The group controls a combined 9.5 % stake in the department-store chain
By guest author Cara Lombardo from the Wall Street Journal
A group of activist investors has a big stake in Kohl’s Corp. KSS and is attempting to take control of the department-store chain’s board, according to people familiar with the matter.
A group that includes activists Macellum Advisors GP LLC, Ancora Holdings Inc. and Legion Partners Asset Management LLC, as well as 4010 Capital LLC, controls a combined 9.5 % stake in Kohl’s and earlier this year nominated nine people to its now-12-person board, the people said.
Neither the size of the stake nor the board bid previously has been revealed.
The trio of activists, which previously teamed up on a campaign that remade the board of housewares retailer Bed Bath & Beyond Inc., BBBY thinks Kohl’s isn’t moving fast enough to address stagnant sales and declining operating margin, issues that predate the pandemic, the people said.
The company’s operating margin fell to 6.1 % in 2019 from 11.5 % in 2011, while its sales were little changed. Then the coronavirus pandemic hit, and total revenue fell 25% to USD 9.8 billion in the nine months ended Oct. 31. Losses for the period totalled USD 506 million compared with a profit of USD 426 million a year before.
Kohl’s is set to report its fourth-quarter and full-year 2020 results March 2.
The activists are calling for Kohl’s to take a range of actions, including adding directors with retail experience who can work with Kohl’s Chief Executive Officer Michelle Gass and considering a sale-leaseback of some of its more than USD 7 billion in noncore real estate, according to the people and a letter, viewed by The Wall Street Journal, that the group plans to send to other shareholders. The group also is calling on Kohl’s to reduce inventory levels while improving offerings and make discounts and promotions easier for customers to follow.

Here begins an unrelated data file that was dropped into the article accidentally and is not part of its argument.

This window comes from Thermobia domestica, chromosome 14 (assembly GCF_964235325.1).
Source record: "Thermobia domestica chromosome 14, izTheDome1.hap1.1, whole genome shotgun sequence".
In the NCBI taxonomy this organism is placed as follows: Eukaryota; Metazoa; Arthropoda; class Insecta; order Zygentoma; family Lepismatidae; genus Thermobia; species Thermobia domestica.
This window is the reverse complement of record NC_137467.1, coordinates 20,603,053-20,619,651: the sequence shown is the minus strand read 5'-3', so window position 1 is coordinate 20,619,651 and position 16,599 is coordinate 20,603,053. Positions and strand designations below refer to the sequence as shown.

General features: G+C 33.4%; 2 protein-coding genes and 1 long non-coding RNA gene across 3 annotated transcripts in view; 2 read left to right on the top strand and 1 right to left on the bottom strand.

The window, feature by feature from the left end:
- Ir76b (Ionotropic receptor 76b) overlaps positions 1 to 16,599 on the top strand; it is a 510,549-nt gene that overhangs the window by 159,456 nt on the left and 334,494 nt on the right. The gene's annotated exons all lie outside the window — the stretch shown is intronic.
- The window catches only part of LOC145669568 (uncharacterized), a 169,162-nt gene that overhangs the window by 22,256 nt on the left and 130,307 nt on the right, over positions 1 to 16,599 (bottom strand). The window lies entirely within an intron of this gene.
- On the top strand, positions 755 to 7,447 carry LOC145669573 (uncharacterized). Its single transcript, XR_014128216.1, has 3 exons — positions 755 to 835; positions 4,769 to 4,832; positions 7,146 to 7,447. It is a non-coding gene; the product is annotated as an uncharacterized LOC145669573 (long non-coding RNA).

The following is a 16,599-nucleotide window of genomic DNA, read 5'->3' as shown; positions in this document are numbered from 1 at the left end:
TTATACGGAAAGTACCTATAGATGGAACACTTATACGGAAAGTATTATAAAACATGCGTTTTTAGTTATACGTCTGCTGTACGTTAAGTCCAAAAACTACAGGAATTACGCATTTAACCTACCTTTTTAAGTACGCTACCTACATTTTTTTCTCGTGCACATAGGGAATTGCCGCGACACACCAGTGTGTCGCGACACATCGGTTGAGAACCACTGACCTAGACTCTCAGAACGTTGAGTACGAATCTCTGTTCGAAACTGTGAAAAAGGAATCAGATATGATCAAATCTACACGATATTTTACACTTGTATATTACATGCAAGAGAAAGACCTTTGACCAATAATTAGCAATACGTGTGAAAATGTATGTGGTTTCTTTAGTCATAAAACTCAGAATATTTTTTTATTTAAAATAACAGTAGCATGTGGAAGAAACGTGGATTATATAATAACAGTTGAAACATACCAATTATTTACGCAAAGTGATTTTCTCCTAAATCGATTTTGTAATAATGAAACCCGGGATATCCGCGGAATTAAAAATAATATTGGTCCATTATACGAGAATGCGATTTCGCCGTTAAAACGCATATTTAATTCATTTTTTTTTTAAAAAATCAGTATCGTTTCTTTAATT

Kohl’s said in a statement it has been in discussions with the group since early December and remains open to new ideas. It said it is confident its new strategy published in October 2020 will accelerate growth and profitability. It also noted that since the plan was unveiled, Kohl’s has received seven upgrades from equity analysts and its stock price has appreciated 150 %.
Menomonee Falls, Wis.-based Kohl’s has a market value of around USD 8.3 billion. Its shares have risen roughly 18 % over the past year, trailing a 73 % jump for an index tracking the retail sector as a whole.
While amassing enough shareholder support to take control of a company the size of Kohl’s can be a tall order, and activists often settle for fewer seats than they initially seek, there is some precedent for a bid like this to succeed. The majority of Bed Bath & Beyond’s directors were replaced in connection with the activists’ 2019 campaign: five by the company and four as part of a settlement.
The group has held off and on talks with Kohl’s, but the two sides have so far failed to reach an agreement that would avert a full-fledged proxy fight at the company’s annual meeting this spring.
The group’s slate of nominees include Macellum Chief Executive Officer Jonathan Duskin and former Burlington Stores Inc. CEO Thomas Kingsbury.
Business at Kohl’s slowed in 2019, well before the pandemic hobbled nonessential retailers. As Covid-19 forced retailers to temporarily close their stores and people to shelter at home, Kohl’s suffered along with other chains that sell mainly apparel.